American Terrorism is Worse than the Ayatollahs

Massimo Fini exposes the stark realities behind US and Israeli tactics in Iran and Venezuela, uncovering the geopolitical strategies shaping Middle Eastern conflicts

Italian journalist, Massimo Fini, comments on the two explosions that on January 3, 2024, killed nearly 100 people and wounded scores at a ceremony in Iran to commemorate commander Qassem Soleimani who was killed by a U.S. drone in 2020. Iranian state television reported a first and then a second blast after 20 minutes during a crowded fourth-anniversary event at the cemetery where Soleimani is buried in the southeastern city of Kerman. The following day, ISIS claimed responsibility in a statement posted on its affiliate Telegram channels.

Coupettes: from Iran to Venezuela, the US fingerprints (but they are losing power)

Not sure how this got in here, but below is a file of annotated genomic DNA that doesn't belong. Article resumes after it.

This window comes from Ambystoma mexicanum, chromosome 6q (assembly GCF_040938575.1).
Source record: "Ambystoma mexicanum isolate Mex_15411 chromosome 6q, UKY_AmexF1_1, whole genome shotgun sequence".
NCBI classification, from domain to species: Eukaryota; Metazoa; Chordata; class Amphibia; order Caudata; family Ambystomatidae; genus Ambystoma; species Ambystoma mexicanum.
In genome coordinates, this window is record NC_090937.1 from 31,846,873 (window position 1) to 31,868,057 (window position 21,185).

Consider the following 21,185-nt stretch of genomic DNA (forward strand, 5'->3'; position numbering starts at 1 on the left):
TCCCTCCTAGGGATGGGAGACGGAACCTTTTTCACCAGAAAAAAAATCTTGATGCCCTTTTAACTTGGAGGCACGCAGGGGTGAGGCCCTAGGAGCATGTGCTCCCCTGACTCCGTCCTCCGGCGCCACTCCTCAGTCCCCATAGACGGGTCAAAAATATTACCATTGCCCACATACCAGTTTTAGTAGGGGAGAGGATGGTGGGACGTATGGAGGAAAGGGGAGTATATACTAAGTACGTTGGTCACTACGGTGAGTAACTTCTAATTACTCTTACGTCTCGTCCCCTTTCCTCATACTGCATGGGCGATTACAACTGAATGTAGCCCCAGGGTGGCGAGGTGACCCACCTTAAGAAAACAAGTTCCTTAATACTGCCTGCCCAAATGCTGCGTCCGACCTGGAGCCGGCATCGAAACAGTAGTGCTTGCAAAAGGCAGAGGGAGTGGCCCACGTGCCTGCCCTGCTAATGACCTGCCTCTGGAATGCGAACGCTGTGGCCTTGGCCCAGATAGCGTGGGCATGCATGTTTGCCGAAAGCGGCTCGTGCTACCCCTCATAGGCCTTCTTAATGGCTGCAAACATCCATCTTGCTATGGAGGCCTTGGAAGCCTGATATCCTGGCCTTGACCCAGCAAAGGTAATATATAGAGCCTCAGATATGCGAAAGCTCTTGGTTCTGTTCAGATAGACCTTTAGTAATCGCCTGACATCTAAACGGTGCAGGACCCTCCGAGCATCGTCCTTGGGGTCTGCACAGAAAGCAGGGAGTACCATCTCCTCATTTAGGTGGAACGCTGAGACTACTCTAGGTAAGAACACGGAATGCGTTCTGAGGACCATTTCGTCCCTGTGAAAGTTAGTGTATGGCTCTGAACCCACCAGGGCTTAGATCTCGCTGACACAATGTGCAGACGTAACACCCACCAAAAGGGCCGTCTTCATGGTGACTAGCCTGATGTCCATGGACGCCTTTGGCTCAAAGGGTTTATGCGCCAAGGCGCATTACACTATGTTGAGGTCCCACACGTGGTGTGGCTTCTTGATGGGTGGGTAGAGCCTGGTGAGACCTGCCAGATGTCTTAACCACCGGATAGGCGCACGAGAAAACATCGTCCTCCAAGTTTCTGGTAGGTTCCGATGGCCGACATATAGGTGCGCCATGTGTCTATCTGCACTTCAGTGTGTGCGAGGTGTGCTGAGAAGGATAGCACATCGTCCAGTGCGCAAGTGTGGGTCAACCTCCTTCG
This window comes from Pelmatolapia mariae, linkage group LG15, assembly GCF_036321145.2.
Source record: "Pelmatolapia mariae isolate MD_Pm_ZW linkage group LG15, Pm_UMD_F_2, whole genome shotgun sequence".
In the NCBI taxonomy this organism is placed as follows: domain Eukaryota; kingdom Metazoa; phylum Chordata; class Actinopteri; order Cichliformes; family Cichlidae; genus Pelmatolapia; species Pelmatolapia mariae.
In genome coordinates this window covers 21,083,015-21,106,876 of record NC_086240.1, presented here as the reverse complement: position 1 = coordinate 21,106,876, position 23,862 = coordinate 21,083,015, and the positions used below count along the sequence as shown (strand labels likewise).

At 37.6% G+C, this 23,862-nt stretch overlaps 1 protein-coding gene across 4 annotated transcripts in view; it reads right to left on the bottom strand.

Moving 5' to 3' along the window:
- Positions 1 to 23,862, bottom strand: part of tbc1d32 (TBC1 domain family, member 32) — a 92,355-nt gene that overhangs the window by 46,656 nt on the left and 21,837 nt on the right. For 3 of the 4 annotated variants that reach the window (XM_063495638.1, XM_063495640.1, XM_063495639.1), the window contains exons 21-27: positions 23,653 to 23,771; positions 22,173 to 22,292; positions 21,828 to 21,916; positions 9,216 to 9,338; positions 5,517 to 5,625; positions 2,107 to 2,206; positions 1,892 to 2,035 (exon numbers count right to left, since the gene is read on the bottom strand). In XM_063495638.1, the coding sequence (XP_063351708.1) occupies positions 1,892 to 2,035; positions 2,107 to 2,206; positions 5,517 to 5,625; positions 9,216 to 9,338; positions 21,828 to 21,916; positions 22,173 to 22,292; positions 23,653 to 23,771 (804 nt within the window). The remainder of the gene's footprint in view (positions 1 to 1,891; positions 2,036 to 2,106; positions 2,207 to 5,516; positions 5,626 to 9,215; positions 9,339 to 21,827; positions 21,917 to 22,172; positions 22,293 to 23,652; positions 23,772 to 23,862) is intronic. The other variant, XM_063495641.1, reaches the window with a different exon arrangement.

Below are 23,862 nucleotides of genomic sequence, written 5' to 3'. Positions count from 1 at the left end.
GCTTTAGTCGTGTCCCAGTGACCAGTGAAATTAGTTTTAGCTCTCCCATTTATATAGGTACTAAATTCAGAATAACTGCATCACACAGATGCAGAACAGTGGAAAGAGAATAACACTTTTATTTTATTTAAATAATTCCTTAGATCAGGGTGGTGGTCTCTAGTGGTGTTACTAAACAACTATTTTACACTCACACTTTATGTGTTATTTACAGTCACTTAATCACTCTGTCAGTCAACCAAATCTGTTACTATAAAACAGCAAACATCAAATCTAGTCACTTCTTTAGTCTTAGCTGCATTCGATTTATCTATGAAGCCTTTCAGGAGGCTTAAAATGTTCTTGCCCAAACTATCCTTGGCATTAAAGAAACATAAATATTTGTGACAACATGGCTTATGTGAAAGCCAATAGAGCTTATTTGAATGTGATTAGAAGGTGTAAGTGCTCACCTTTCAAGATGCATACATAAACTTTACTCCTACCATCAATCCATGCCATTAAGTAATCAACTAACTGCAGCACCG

by Massimo Fini

American and Israeli terrorists have struck again. Of course, Washington and Tel Aviv were quick to deny any involvement. Excusatio non petita, accusatio manifesta1. Oddly enough, the day after the attack, an ISIS claim appeared on Telegram, generically attributed to ISIS and not signed by its current leader Abu Hafs al Husseini al Quraishi. I could have written it myself. Equally curiously, Western media, which had given minimal coverage to the attack in Iran, say a “modest amount,” went to great lengths over the supposed ISIS claim. Corriere della Sera dedicated two pages to it.